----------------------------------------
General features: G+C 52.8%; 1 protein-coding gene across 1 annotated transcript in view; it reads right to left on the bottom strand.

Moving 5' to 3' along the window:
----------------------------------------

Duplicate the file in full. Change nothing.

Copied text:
General features: G+C 52.8%; 1 protein-coding gene across 1 annotated transcript in view; it reads right to left on the bottom strand.

Moving 5' to 3' along the window: